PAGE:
Thursday, 11 April 2013

Midnight Express

Midnight Express, Peter Schaufuss Ballet, London Coliseum - reviewed on 10th April

Photo courtesy of Midnight Express
Peter Schaufuss's works are more about controversy than choreography. He tackles brutal themes with little concern for interesting narrative exploration or well-considered movement, even making the delightful Sleeping Beauty into a nightmare.

His 2000 ballet, Midnight Express, currently in performance at the London Coliseum, is another example of a good idea poorly-executed. The story of Billy Hayes, immortalised both in a book and on film, tells of a man imprisoned for five years in Turkey following an unsuccessful drug smuggling attempt. The experience of being incarcerated took "a profound toll on body and soul" in Hayes's words, as he was repeatedly tortured and interrogated and then segregated in a cell for mentally-disturbed prisoners before eventually escaping.
Schauffuss translates this remarkable tale into a mixture of ballet and contemporary language, but choreography is so repetitive and uninspired that it takes away from rather than adding to the narrative. Prison guards move robotically to frenzied house music as if dancing in a 1990s gay nightclub and the supposedly violent scenes are so unrealistic they become almost comic.

20-year-old Danish dancer Johan Christensen stepped into the lead role with just three days to prepare after Ukrainian star Sergei Polunin unexpectedly disappeared from rehearsals. And whilst he performed with conviction and prowess, Christensen couldn't make a purse out of the meagre sow's ear of material on offer.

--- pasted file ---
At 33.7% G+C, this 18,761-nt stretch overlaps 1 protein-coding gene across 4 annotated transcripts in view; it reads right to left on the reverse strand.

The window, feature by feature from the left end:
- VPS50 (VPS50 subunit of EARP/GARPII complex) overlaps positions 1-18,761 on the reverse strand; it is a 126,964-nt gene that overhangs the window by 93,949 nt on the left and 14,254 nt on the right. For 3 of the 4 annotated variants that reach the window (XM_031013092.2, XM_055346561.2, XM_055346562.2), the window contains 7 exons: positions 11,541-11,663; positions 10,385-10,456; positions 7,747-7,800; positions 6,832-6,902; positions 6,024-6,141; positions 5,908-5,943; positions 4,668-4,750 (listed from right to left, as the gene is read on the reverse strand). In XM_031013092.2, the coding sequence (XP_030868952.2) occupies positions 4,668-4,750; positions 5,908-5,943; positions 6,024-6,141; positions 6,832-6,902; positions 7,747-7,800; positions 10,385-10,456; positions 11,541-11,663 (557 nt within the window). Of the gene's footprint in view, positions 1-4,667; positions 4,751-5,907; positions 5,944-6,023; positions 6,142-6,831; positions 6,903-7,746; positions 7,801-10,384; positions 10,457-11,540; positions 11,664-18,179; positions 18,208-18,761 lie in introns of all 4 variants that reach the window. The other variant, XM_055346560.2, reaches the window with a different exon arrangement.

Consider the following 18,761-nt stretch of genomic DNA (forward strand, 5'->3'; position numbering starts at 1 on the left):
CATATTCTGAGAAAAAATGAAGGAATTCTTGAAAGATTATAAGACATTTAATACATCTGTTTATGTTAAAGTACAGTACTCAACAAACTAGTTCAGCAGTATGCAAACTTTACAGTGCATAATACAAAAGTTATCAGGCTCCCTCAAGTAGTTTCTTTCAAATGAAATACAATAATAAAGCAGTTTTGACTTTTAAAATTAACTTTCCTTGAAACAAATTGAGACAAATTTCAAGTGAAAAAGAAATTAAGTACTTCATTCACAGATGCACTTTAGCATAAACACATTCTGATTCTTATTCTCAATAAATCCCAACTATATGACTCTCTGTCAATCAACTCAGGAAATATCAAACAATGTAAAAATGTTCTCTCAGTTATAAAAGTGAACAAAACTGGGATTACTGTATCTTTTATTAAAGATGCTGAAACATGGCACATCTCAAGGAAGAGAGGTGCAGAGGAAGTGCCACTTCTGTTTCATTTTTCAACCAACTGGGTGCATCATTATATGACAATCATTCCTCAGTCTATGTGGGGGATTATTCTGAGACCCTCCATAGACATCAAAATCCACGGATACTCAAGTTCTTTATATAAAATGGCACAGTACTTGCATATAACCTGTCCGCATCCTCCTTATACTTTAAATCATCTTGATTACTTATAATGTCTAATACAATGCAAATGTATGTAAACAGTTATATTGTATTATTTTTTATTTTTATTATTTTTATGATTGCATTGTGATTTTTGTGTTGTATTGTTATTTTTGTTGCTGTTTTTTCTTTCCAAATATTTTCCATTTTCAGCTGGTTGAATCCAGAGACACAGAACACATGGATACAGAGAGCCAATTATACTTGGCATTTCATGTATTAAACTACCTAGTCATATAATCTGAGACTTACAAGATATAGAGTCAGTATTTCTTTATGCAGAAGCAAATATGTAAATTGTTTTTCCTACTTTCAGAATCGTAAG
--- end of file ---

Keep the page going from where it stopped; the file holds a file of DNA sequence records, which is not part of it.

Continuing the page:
Prison officer Hamid was danced by Johan King Silverhult, another last-minute replacement, this time for Igor Zelensky. Even worse than the role of Hayes, the character's choreography involved merely walking around the stage and banging his faux-metal baton aggressively against the ground.
In case the choreography wasn't bad enough, Schaufuss chooses to use an inexplicably diverse and incohesive range of music from classical choral sounds to electronic disco. At one point, the soundtrack resembled an Islamic call to prayer as topless men engaged in athletic duos, before instantaneously metamorphosing into a melodic string-accompanied scene where the Angel of Death bourréed on pointe across the floor like the Queen of the Wilis. The sets also add a strange dimension, with constantly opening and closing panels and a number of awkwardly-placed ladders on which prisoners unfathomably climb.
There are a few nice moments; Wayne Eagling, as Hayes's father, performed a tender and impassioned duet with his son, and the moment where Christensen revealed his blood-stained face (after biting out a fellow prisoner’s tongue) was just the right amount of shocking and arresting.

Seeing the choreography, it's no surprise that Polunin walked out from the production. As much as I disagree with him dishonouring his contract and his fans, it was probably for the best that he wasn’t involved in such a painfully-drawn out and utterly bizarre ballet. 

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